7. Expand Your Mission Statement
I live by the idea that what you start with is not what you will end with. However, when it comes to moving away from your mission, vision and values, it's about finding out why. Why are we moving away from these things? Do we like where we're headed? Are we happy with this new direction? Is this helping us move closer to our goals? If the answer is “yes,” then it's time to reevaluate the mission and vision. I'm open to being fluid as long as it doesn't impede on my personal morals, ethics or values. But the idea that we should have one mission statement and live by it forever is outdated, and probably holding a lot of companies back from growth. - Ryann Dowdy, Uncensored Consulting, LLC
8. Consider Your Original Mission's Relevancy
To resolve this issue, the first step is to examine your original vision, mission and values statements. Are they relevant today? Do they still accurately reflect what your company does and stands for? If not, it may be time to update them. This will help to ensure that your company is aligned with values that matter. You may find that people don't resonate with your stated mission, or that your company has outgrown its original vision. If this is the case, work with your team to draft something new. This will help to ensure that you get input and that everyone's in sync with the stated values. - Blair Williams, MemberPress
9. Converse With Your Team
The first step you should take if you feel like your company is moving away from your original mission, vision and values is to have a conversation with your team. During this conversation, you'll want to ask them what they think the company's new mission, vision and values should be. This will help you get a better understanding of where the company is headed and how you can get everyone on board with the new direction. It's important to have this conversation early on so that you can make sure everyone is on the same page and moving in the same direction. Sometimes, you'll discover that it's time for your original guidelines to change—and that's okay. - Syed Balkhi, WPBeginner
Image Credit: Pexels.com
Whether your business is still just an idea or you're in the research phase, it's never too early to think about determining market need. It's essential to figure out what consumers need from your product and pinpoint a target audience.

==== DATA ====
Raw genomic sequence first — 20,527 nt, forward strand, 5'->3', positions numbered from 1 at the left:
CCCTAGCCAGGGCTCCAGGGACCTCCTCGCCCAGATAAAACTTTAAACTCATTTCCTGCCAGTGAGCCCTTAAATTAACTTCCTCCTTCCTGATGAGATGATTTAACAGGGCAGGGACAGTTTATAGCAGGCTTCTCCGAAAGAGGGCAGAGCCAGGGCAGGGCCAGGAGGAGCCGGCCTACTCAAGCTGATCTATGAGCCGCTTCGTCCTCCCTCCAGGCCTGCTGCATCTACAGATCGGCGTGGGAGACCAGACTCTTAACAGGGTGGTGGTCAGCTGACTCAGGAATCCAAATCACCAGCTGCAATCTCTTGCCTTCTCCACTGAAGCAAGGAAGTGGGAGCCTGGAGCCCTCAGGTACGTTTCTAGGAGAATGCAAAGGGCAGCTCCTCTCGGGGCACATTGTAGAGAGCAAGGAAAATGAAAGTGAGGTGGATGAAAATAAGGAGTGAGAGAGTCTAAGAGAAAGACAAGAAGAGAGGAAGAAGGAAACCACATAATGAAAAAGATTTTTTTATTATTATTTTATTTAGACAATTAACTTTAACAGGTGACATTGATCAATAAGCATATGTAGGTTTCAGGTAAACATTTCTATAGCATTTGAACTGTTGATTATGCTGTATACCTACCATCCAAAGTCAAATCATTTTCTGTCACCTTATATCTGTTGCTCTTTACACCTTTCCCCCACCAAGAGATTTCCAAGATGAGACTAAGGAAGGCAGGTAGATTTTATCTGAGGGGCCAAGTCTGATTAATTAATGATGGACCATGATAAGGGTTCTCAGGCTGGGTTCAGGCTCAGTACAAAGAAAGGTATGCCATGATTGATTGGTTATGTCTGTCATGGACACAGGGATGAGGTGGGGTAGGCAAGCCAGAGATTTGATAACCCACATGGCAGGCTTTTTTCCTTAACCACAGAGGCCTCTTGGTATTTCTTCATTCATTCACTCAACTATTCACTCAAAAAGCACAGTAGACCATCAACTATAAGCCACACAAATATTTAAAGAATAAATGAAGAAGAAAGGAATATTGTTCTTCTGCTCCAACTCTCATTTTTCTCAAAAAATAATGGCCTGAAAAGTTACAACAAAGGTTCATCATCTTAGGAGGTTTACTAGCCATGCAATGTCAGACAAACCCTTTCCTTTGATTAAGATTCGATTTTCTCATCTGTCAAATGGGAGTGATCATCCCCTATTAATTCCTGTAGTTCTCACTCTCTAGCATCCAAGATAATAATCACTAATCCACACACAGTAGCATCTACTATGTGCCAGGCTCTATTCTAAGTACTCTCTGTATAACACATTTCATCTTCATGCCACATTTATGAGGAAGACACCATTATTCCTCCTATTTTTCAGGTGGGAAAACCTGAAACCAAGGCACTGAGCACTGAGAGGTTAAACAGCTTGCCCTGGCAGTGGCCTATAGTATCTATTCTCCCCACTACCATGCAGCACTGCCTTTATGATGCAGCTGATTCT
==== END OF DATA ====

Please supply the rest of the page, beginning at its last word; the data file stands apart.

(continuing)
However, there are many ways to effectively determine market need for your particular product or service. To help you do this, eight members of Young Entrepreneur Council explain some specific strategies for uncovering the need for your idea. Follow their recommended tips to complete this essential part of your business research.
Young Entrepreneur Council members share tips for determining market need.
1. Identify Solvable Problems
Don't overthink it. Too many "ideas" get stuck at the starting gate and never turn into a reality because of overthinking. I’m the founder of six different companies, and every one of them has been built on the same concept: identify a problem I can solve that people are willing to pay me to solve. Not every idea will be the next Uber or Facebook, and if you spend your life trying to do that, you may end up disappointed. My businesses have not been unique. I haven't developed any proprietary tools. I've consistently been able to leverage or build off of existing systems and build a better mousetrap. There will always be someone willing to pay for expertise, and if you can identify those areas and capitalize on them, the market will gladly pay a fair price for a quality experience. - Frank B. Mengert, ebm
2. Talk To Potential Consumers
The only thing that matters is whether customers want to buy your product—so talk to customers. To validate whether they would buy your product if it was built, try and get some form of commitment from them. For example, get them to commit to being a beta user, say that they would spend X amount of money on it if you built certain features or, ideally, say that they would pre-pay to become a beta customer. If you can get strong commitments from early customers, you know you're on to something. If you've had a lot of conversations but you can't quite get anyone to commit, maybe you should rethink your idea. - Ashwin Sreenivas, Campfire